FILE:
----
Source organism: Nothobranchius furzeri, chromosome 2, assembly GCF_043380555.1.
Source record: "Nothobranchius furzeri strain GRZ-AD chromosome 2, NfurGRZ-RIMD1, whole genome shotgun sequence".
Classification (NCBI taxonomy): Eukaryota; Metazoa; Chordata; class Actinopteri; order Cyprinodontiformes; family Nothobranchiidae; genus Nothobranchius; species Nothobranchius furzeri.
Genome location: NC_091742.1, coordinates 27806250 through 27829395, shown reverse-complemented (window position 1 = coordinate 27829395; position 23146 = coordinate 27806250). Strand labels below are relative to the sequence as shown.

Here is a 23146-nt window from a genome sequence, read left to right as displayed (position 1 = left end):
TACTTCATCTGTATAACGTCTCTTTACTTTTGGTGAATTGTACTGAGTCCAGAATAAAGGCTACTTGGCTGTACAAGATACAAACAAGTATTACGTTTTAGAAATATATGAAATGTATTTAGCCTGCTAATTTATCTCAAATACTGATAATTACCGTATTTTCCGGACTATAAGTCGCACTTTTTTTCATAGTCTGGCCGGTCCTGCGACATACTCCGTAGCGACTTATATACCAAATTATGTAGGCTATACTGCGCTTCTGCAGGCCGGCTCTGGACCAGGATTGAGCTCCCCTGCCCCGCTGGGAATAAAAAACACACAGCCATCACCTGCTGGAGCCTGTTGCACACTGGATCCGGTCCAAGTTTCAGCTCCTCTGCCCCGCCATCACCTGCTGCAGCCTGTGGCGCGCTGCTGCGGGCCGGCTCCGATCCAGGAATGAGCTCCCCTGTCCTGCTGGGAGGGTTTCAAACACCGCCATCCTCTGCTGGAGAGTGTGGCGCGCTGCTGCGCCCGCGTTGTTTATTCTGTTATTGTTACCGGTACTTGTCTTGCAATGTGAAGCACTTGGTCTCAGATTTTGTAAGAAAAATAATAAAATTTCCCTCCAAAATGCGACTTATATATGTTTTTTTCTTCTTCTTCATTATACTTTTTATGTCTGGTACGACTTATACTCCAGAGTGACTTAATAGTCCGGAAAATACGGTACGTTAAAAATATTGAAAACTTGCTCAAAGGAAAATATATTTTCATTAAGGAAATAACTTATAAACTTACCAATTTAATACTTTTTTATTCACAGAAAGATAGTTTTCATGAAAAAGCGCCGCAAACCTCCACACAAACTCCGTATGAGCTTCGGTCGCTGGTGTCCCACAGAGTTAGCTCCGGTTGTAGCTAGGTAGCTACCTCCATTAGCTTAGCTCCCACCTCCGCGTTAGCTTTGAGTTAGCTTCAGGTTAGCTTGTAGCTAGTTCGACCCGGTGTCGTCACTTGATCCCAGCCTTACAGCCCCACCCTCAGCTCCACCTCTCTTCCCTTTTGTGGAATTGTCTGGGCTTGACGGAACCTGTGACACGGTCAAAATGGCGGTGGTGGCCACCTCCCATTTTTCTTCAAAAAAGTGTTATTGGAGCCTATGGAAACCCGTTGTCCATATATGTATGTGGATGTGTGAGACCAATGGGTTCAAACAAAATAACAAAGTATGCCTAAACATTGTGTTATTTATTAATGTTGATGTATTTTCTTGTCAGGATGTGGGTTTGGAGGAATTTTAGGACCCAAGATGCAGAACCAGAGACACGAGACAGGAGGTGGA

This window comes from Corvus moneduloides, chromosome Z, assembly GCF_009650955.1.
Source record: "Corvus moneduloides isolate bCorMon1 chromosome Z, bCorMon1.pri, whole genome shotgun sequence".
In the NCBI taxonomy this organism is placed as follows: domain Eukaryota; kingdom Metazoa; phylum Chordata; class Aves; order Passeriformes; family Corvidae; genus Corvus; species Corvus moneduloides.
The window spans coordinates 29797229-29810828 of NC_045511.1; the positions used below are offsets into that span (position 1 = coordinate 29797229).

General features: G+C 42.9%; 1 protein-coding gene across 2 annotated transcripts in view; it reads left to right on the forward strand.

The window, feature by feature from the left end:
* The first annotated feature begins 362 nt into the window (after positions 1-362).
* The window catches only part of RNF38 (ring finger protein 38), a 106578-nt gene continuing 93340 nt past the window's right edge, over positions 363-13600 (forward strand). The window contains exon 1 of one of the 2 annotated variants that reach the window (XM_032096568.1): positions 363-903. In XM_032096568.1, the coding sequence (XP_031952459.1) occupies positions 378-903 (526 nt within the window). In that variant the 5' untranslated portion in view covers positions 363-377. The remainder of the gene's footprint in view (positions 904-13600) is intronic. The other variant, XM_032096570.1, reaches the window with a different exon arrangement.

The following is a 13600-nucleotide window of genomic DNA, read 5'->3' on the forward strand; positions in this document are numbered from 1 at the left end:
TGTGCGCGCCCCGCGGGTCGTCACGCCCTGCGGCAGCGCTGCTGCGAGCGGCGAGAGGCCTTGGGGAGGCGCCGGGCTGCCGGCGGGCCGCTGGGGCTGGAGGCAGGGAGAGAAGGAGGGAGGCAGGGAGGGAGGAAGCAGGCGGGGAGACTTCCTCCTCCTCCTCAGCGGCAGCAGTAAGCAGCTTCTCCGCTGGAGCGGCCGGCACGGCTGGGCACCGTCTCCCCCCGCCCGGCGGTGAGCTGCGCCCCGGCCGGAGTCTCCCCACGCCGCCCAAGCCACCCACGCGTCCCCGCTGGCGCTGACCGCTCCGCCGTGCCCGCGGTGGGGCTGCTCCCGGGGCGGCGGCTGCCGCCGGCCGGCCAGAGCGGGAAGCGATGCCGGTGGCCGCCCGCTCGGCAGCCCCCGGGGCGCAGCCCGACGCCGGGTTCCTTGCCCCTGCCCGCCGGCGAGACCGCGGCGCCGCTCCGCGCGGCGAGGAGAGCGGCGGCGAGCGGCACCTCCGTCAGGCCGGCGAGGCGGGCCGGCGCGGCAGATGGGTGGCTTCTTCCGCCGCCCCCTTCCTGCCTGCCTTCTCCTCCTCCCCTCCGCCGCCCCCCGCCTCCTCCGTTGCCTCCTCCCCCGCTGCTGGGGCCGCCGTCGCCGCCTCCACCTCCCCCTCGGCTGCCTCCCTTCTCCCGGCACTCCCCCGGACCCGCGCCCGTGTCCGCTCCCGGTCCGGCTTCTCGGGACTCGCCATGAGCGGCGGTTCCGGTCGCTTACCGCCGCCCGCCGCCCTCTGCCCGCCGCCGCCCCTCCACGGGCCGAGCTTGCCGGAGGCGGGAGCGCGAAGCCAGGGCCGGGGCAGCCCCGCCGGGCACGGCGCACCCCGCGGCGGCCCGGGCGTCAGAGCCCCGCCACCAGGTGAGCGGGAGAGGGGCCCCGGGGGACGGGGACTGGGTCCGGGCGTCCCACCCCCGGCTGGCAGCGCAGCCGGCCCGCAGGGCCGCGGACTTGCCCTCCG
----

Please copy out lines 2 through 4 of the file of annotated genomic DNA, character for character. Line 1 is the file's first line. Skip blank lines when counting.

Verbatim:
Source record: "Nothobranchius furzeri strain GRZ-AD chromosome 2, NfurGRZ-RIMD1, whole genome shotgun sequence".
Classification (NCBI taxonomy): Eukaryota; Metazoa; Chordata; class Actinopteri; order Cyprinodontiformes; family Nothobranchiidae; genus Nothobranchius; species Nothobranchius furzeri.
Genome location: NC_091742.1, coordinates 27806250 through 27829395, shown reverse-complemented (window position 1 = coordinate 27829395; position 23146 = coordinate 27806250). Strand labels below are relative to the sequence as shown.